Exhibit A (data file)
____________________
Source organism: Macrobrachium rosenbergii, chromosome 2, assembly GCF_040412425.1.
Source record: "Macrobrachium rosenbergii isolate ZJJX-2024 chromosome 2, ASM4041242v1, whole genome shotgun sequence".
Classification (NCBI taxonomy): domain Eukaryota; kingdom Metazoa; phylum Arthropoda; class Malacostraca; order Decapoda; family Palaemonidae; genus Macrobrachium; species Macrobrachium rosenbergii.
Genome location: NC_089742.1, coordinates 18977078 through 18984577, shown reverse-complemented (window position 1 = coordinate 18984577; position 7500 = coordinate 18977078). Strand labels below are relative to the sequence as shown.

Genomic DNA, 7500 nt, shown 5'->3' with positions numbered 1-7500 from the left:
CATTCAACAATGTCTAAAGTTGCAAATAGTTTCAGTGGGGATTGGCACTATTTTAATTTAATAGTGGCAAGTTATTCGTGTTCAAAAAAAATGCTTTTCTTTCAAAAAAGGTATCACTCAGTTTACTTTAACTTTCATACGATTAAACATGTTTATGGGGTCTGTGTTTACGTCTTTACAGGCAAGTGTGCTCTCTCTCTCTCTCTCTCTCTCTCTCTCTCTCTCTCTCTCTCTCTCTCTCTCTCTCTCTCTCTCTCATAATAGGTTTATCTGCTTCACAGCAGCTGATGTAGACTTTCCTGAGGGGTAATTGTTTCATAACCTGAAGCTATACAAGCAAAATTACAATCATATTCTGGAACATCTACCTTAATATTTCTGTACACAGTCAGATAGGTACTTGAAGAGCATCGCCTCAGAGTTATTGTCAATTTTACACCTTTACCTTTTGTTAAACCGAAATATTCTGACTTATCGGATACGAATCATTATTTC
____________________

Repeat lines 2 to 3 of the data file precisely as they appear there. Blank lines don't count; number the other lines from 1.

Source record: "Macrobrachium rosenbergii isolate ZJJX-2024 chromosome 2, ASM4041242v1, whole genome shotgun sequence".
Classification (NCBI taxonomy): domain Eukaryota; kingdom Metazoa; phylum Arthropoda; class Malacostraca; order Decapoda; family Palaemonidae; genus Macrobrachium; species Macrobrachium rosenbergii.